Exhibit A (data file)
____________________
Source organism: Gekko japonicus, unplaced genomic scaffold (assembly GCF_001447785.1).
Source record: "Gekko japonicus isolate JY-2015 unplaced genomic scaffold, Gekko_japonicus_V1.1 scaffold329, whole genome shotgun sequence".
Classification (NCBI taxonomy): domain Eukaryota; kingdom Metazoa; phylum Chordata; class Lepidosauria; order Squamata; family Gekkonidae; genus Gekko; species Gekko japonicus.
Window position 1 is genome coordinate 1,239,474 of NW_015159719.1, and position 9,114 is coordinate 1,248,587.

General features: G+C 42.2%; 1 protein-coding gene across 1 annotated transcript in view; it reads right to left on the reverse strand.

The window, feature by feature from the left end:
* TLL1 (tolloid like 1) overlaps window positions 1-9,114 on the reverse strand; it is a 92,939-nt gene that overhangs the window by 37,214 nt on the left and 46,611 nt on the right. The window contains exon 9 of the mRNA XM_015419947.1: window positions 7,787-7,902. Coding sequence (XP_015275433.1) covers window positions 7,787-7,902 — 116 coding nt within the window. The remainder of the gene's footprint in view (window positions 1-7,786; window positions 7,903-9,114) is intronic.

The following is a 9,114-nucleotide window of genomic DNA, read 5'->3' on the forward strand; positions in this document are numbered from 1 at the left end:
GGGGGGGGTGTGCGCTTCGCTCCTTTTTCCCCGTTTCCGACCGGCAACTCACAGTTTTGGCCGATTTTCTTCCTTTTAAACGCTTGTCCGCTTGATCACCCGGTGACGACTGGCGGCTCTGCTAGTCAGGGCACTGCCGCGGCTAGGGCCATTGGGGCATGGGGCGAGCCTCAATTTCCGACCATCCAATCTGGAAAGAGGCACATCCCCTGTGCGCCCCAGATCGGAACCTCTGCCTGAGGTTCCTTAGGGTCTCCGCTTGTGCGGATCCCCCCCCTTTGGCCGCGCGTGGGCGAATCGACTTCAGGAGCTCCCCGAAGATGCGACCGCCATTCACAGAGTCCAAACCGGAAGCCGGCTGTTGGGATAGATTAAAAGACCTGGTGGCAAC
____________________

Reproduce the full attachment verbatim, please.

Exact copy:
Source organism: Gekko japonicus, unplaced genomic scaffold (assembly GCF_001447785.1).
Source record: "Gekko japonicus isolate JY-2015 unplaced genomic scaffold, Gekko_japonicus_V1.1 scaffold329, whole genome shotgun sequence".
Classification (NCBI taxonomy): domain Eukaryota; kingdom Metazoa; phylum Chordata; class Lepidosauria; order Squamata; family Gekkonidae; genus Gekko; species Gekko japonicus.
Window position 1 is genome coordinate 1,239,474 of NW_015159719.1, and position 9,114 is coordinate 1,248,587.

General features: G+C 42.2%; 1 protein-coding gene across 1 annotated transcript in view; it reads right to left on the reverse strand.

The window, feature by feature from the left end:
* TLL1 (tolloid like 1) overlaps window positions 1-9,114 on the reverse strand; it is a 92,939-nt gene that overhangs the window by 37,214 nt on the left and 46,611 nt on the right. The window contains exon 9 of the mRNA XM_015419947.1: window positions 7,787-7,902. Coding sequence (XP_015275433.1) covers window positions 7,787-7,902 — 116 coding nt within the window. The remainder of the gene's footprint in view (window positions 1-7,786; window positions 7,903-9,114) is intronic.

The following is a 9,114-nucleotide window of genomic DNA, read 5'->3' on the forward strand; positions in this document are numbered from 1 at the left end:
GGGGGGGGTGTGCGCTTCGCTCCTTTTTCCCCGTTTCCGACCGGCAACTCACAGTTTTGGCCGATTTTCTTCCTTTTAAACGCTTGTCCGCTTGATCACCCGGTGACGACTGGCGGCTCTGCTAGTCAGGGCACTGCCGCGGCTAGGGCCATTGGGGCATGGGGCGAGCCTCAATTTCCGACCATCCAATCTGGAAAGAGGCACATCCCCTGTGCGCCCCAGATCGGAACCTCTGCCTGAGGTTCCTTAGGGTCTCCGCTTGTGCGGATCCCCCCCCTTTGGCCGCGCGTGGGCGAATCGACTTCAGGAGCTCCCCGAAGATGCGACCGCCATTCACAGAGTCCAAACCGGAAGCCGGCTGTTGGGATAGATTAAAAGACCTGGTGGCAAC